Diving, and the Depths of Thought

Describe a place or environment where you are perfectly content. What do you do or experience there, and why is it meaningful to you?

Before I started diving, I yearned for a special place with an amazing view reachable only by a chosen few: the top of Everest, or a view of Earth from a porthole of a space shuttle. However, from the first moment I put on a mask and a pair of fins, swam as far as the reef and saw the marine habitat, fish and colourful corals, I knew that I had found the perfect place. It was like my soul had finally found peace, a place where I could recharge my batteries after long periods of daily routine.

I am surrounded by salt water, sunrays seeping through the water to reach my skin and brush my face delicately. A marine habitat is a microcosm of life itself. From light, the first member of the food chain, coming from far far away in space, transforming into energy and reaching the last members of that chain, the great predators, I think there is something extraordinary in how living beings are locked together in this underwater world. I can observe the perfection of things; I can admire the fixed pattern of the Pomancathus Imperator which repeats those yellow and blue stripes in each individual, in perfection and in eternity.

I have spent a great part of my life searching for perfection, believing that it would give me more happiness and, as a result of all those efforts, that I would become content: the perfect dress for the end of the year party; the best hotel; to be the first in my peer-group. There are times when I started thinking there must be something wrong in general, because I still was not happy.

But I was missing something obvious in my life. When I am immersed in that marine habitat, I understand that happiness failed to show up because I had forgotten to stop for a minute and observe the life around me. When I dive amongst the beauty of corals and fish, it is so perfect that it follows a logic, the Fibonacci sequence. Witnessing this fixed logic, imprinted into nature before human beings traced the first step on soil, is an intensely grounding experience. It constantly renews its assurance that nature is astonishing, and that I am part of it.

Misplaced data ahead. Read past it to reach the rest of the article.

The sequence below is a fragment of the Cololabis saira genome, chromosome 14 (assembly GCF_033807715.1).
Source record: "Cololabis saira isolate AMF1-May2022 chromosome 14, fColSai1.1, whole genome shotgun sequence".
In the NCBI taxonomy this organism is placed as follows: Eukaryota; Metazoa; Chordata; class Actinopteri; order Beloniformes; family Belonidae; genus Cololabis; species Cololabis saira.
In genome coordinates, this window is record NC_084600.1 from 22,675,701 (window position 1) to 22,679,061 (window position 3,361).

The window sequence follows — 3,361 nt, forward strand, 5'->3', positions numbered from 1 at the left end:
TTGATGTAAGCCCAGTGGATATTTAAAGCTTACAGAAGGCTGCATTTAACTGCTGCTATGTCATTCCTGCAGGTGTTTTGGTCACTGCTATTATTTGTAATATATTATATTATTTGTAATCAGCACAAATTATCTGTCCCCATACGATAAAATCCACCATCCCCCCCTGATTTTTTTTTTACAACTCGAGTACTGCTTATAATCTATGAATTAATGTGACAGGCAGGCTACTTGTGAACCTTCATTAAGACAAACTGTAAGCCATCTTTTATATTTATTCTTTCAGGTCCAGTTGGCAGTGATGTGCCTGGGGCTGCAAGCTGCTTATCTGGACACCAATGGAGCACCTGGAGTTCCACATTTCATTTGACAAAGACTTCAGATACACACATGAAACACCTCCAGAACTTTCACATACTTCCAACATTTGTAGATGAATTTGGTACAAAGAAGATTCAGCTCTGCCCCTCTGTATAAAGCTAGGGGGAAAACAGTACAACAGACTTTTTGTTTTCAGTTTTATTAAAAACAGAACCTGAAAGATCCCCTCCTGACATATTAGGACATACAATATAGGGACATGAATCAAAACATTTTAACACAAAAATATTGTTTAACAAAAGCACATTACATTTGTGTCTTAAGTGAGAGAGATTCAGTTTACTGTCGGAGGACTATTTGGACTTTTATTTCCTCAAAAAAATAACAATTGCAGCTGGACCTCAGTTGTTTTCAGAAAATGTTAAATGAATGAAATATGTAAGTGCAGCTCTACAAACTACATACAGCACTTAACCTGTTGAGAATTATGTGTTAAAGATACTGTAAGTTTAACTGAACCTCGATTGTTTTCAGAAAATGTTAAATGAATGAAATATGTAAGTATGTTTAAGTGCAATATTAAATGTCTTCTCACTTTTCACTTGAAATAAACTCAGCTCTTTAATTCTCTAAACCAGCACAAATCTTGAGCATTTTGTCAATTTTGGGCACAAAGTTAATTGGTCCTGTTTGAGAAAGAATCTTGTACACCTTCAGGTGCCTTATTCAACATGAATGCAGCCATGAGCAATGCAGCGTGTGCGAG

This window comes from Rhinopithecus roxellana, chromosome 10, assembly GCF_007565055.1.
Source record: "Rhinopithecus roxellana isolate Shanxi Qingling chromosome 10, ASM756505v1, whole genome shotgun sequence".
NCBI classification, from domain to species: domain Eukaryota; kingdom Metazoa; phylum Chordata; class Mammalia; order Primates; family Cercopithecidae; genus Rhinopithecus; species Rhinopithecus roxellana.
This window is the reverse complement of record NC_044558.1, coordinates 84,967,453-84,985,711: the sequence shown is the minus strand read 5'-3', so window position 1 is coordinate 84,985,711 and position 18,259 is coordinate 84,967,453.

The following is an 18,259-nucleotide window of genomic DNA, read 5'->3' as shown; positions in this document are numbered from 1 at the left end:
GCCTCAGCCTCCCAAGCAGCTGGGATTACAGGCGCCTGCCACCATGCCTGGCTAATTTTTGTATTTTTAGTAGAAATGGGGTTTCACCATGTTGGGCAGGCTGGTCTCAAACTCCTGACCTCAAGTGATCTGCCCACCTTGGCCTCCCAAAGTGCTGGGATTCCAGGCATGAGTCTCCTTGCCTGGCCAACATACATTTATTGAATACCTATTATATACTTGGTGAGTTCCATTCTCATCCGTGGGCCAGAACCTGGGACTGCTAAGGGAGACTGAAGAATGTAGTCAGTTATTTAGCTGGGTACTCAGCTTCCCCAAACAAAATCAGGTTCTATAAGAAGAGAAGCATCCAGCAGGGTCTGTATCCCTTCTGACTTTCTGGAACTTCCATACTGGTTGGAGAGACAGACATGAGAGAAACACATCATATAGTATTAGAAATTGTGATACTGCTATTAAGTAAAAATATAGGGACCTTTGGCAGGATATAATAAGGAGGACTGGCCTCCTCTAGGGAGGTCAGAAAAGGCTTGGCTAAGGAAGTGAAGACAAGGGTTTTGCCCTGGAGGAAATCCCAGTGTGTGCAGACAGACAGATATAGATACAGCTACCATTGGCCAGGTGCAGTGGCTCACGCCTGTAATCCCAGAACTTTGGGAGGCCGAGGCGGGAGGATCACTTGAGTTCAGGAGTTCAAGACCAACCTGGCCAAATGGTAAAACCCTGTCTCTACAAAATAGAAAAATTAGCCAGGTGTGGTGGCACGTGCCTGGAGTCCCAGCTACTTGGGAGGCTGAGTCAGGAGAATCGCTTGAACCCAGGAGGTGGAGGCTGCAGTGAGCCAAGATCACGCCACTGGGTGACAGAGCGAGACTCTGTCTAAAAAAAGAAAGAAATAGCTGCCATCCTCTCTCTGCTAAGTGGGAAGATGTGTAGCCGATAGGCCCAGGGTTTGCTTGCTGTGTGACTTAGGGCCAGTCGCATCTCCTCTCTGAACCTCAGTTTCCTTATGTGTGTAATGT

The marine world taught me that it is not important to possess great things, or to have access to the most exclusive places to feel fulfilled. The place where I feel perfectly content is not unique or unreachable, but enables me to satisfy my inner yearning to access those parts of my thoughts that would remain hidden if I did not visit that place, those parts that allow me to give a meaning to my life. It reminds me to re-appreciate simple aspects of life: the different shades of red or orange, different every time, in sunsets; or the smell of blooming flowers when spring approaches; or the line of ants carrying pieces of food bigger than their minuscule bodies on the way to reach their formicary. Now, when I have a goal in sight, I stop for a minute. I look around; I observe how a bee is flying from flower to flower. I make time for my friends, because an evening spent with good friends makes me feel complete. And I push forwards to my destination, and I reach pure contentment.

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